Since Americans have embraced the smartphone as a burgeoning limb extension, apprehension about its ramifications have run amok—especially in the eye care community. But, according to researchers from Singapore, the ubiquitous screens we gaze upon can be acquitted of at least one charge—an association with myopia.

The investigators point out that, yes, digital screen time is frequently cited as a potential modifiable environmental risk factor for myopia. But, they say, this association is not consistent. For starters, myopia prevalence was already on the rise before digital devices really took off in some countries. So, the team looked through 15 studies that included a total of 49,789 children between the ages of three and 19. Seven studies found an association between screen time and myopia. Five found no association.

The purpose of this review and meta-analysis was to summarize the available relevant evidence, the researchers said in their paper. They found no clear association between screen time and myopia prevalence, incidence or myopia progression. This is one of the first systematic reviews to comprehensively summarize existing data on screen time in children and myopia.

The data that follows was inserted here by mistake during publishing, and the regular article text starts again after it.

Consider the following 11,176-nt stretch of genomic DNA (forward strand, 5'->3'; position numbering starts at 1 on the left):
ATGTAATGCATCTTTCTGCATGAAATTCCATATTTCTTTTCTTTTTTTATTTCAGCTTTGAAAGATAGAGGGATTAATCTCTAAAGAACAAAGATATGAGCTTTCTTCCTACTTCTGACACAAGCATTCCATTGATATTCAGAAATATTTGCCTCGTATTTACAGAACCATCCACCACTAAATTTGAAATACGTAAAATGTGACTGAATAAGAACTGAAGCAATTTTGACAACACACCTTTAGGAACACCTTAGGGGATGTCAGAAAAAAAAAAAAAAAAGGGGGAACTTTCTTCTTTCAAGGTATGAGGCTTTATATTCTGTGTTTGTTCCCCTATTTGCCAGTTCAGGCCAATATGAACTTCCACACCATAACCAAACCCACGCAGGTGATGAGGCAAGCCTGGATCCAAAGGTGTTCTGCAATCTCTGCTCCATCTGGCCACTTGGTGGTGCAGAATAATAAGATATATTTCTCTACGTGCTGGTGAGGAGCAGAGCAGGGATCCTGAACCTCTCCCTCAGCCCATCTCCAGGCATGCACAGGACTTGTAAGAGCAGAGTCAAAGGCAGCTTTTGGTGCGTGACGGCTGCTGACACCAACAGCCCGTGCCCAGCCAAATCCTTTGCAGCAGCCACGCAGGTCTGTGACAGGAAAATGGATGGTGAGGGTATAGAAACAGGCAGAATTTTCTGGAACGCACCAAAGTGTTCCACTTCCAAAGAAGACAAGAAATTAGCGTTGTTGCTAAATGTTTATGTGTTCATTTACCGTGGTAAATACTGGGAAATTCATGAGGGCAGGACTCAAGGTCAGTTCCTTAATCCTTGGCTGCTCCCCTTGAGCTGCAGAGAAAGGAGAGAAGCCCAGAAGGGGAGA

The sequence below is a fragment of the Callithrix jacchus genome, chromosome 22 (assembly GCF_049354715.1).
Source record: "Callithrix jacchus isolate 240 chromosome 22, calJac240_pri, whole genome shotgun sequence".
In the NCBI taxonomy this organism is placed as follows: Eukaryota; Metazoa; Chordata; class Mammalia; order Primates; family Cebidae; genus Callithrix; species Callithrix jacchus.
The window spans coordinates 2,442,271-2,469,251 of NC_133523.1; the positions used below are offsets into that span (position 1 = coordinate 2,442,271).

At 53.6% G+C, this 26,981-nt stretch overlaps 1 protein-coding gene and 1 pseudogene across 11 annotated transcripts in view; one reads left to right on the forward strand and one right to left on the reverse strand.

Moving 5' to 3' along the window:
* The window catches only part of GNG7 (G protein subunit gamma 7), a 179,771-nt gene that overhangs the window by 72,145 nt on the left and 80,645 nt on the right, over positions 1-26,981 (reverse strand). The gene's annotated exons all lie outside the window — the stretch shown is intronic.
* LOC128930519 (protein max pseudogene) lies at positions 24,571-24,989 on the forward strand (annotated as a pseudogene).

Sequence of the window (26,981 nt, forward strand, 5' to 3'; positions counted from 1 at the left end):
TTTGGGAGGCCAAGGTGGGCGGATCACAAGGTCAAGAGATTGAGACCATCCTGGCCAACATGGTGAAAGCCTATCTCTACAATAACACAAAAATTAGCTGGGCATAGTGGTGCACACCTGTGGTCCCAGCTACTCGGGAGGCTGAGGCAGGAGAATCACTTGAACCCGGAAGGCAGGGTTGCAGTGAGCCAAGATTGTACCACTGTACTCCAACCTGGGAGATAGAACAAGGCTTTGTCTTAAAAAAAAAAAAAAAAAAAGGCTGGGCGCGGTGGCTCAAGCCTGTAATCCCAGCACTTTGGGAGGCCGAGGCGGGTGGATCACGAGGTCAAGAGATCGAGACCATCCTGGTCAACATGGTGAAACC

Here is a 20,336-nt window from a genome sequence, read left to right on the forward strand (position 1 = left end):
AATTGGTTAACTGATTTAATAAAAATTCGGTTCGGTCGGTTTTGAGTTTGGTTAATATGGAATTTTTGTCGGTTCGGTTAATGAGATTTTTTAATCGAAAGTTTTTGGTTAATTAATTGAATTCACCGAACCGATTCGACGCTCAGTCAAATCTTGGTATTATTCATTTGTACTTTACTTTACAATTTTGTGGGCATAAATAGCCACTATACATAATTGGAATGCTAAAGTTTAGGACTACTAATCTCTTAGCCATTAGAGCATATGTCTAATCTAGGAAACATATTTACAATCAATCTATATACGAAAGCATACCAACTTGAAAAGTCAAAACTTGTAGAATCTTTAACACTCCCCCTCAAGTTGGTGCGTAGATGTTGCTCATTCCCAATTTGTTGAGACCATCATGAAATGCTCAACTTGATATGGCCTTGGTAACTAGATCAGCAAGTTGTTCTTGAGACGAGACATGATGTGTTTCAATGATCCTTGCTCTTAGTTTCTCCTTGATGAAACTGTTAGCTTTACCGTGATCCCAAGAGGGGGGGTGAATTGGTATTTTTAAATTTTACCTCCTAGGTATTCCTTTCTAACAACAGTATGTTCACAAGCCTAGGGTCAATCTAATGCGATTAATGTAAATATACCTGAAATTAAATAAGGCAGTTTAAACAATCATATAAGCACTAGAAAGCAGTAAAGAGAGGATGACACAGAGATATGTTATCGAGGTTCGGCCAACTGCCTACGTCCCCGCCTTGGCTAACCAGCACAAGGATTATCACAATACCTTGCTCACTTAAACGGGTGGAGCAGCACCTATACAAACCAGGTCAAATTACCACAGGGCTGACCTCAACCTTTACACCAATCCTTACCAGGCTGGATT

They add that a particular nuance of the study is that screen time may lead to reduced time outdoors, which is associated with elevated myopia, whether that time indoors is spent looking at screens or reading books. No data exists, however, on whether that indoor time is actually associated with digital device use either. But they’re not ready to call it a day yet, especially as smartphones continue to dominate ever-greater chunks of our time. “Given the rise in hours spent by children using screens, further studies are warranted using objective screen time measurements,” the report reads. 

Lanca C, Saw S. The association between digital screen time and myopia: a systemic review. Ophthal Physl Opt. January 13, 2020. [Epub ahead of print].